Consumers poised to cash in on cheaper luxury goods
Sharply reduced ad valorem duties will make many products affordable to poorer families for the first time, writes LEE-ANNE SMITH
The price cuts, which should trickle down to the man in the street within three to four months, are likely to come about as a result of the sharp reduction of ad valorem duties proposed in his Budget speech, by Finance Minister Trevor Manuel.
Arguing that high duties, like VAT, create a powerful incentive to evade tax through illicit trade, Manuel proposed that existing ad valorem rates of 37.5% and 32.5% be reduced to 15%. Items which attract duties of less than 15% are not affected by the proposals. Turn to page 16 for our table of items that will be affected.
Several industries have spent years campaigning for ad valorem duties to be cut, but Manuel's proposals went further than many stakeholders expected, says Mike Schussler, economist at broking firm EW Balderson.
Schussler says apart from curbing illegal trade, reduced ad valorem tariffs will also help bring local industries in line with overseas competitors.
The fact that the duties are imposed on locally manufactured items as well as imported goods means that SA industries will also benefit from the 22.5% saving on duties. The saving should enable local firms to expand their operations and, ultimately, stand a better chance of competing in international markets.
Schussler expects the reduction in duties to translate into cost savings for consumers across the board. More importantly, it should boost lower end consumer growth because items previously beyond the reach of poorer sections of the community will become more affordable.
However, he does not expect the benefits to be visible overnight: "Prices take longer to decline downwards so it could be three or four months before cost savings become apparent. Consumers should probably watch prices for a month or two before considering making purchases on items affected by the proposed ad valorem tax changes."
Wally Hopton, technical advisor to the Cosmetic Toiletry & Fragrance Association of South Africa, says the reduction will have far-reaching implications for SA's cosmetics industry. He says the benefits for consumers and the industry will go beyond perfumes - a broad range of toiletries ranging from face cream, sunscreens, and body lotion preparations, to shampoos, deodorants, and hair preparations should become more affordable.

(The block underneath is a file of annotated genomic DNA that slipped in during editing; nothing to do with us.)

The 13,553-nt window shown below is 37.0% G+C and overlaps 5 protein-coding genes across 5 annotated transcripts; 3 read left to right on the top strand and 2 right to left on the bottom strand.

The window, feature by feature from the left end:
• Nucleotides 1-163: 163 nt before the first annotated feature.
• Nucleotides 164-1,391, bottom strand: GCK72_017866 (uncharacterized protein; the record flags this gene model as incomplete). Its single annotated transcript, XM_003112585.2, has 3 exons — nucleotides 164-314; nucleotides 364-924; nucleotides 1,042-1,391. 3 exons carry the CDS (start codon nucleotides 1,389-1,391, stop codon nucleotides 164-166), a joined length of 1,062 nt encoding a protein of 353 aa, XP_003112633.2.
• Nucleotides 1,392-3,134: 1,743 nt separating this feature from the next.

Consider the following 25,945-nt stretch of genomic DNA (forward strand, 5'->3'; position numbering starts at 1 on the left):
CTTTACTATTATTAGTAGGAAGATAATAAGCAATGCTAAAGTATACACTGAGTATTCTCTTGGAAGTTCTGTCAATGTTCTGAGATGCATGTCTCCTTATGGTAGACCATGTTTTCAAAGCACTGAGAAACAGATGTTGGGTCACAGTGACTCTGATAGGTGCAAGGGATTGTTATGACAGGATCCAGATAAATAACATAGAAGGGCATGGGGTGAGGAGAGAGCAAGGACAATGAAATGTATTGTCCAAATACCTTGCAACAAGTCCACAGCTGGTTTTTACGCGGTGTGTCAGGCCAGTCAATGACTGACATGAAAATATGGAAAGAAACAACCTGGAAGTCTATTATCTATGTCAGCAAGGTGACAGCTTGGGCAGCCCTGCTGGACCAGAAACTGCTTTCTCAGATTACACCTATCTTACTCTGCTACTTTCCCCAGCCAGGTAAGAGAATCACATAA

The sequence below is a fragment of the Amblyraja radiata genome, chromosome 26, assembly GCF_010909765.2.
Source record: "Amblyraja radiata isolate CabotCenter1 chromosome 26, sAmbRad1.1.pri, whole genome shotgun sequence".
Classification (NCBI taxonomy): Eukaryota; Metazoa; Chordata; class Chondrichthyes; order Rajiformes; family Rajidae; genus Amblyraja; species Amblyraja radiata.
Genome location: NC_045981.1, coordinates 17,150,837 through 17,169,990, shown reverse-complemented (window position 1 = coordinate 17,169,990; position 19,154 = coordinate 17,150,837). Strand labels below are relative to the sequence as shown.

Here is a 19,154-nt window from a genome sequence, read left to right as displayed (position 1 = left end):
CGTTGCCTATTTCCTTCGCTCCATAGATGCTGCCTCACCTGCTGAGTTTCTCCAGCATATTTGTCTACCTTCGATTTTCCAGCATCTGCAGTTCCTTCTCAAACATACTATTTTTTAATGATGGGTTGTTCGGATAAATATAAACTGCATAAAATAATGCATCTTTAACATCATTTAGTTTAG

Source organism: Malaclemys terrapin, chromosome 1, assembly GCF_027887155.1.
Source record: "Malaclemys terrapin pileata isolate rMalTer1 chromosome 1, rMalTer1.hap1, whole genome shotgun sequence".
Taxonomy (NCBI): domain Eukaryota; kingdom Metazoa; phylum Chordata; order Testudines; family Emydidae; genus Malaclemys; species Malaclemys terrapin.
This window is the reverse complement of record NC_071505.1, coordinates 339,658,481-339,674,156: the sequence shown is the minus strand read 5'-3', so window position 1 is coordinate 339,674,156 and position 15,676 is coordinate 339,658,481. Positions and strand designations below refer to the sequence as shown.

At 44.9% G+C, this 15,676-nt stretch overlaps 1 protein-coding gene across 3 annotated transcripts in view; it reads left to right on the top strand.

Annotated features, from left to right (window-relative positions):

Hopton says that although the association's ad valorem committee has been engaged in negotiations with the Department Customs and Excise, it did not expect the decrease in the rate to be so dramatic. "We are grateful for this. We believe the time and effort put in has been fully repaid by this significant reduction in what we have always considered a discriminatory tax. We also believe the pragmatic businesslike approach to ad valorem augurs well for the future."
Hopton says the cosmetics industry is wrongly perceived by many as being highly profitable.
"In 1996 a survey by the association revealed that the pre-tax return to the industry is, on average, 3%, which is extremely low. A 10% to 15% return is generally considered reasonable for investors."
Another survey, of countries where ad valorem tax is levied, showed that while perfumes attracted ad valorem duties in some countries, this was not payable on general cosmetics.
"We were out of step with most of our trading partners, but these proposals change the situation. Hopefully now the industry will be able to grow and develop like the rest of the world."
Hopton adds much still has to be done in terms of education and development within the South African cosmetics industry to ensure that it becomes a world-class competitor, but that with adequate resources and new markets the potential for growth is enormous.
Harry Voerman, vice chairman of the Association of South African Music and managing director of Polygram, South Africa's largest music company, says the industry has long been fighting for a reduction in ad valorem duties and that his association will encourage its members to pass the reduction to dealers.
"We can't make a decision as an industry - it will be up to individual companies - but if the reduction is passed on to dealers we are likely to see CDs come down in price.
"Hopefully this move will also help put a brake on parallel imports which is a major problem in the music industry. All too often products are not declared under the appropriate customs category and so do not incur the same taxes as legitimate goods."
Dolf van den Berg, director of the Consumer Electronics Association, also welcomes the reduction in ad valorem duties and says it will benefit the whole economy.
"This will help clean up the industry by levelling the playing fields between legitimate importers and smugglers. Hopefully it will result in more people importing legitimately and will enable the South African Revenue Services to have more people in the tax net at 15% than they had at 37.5%
"It will also boost the local industry by enabling it to plough more money into research and development and, most importantly, will benefit the consumer through greater cost savings."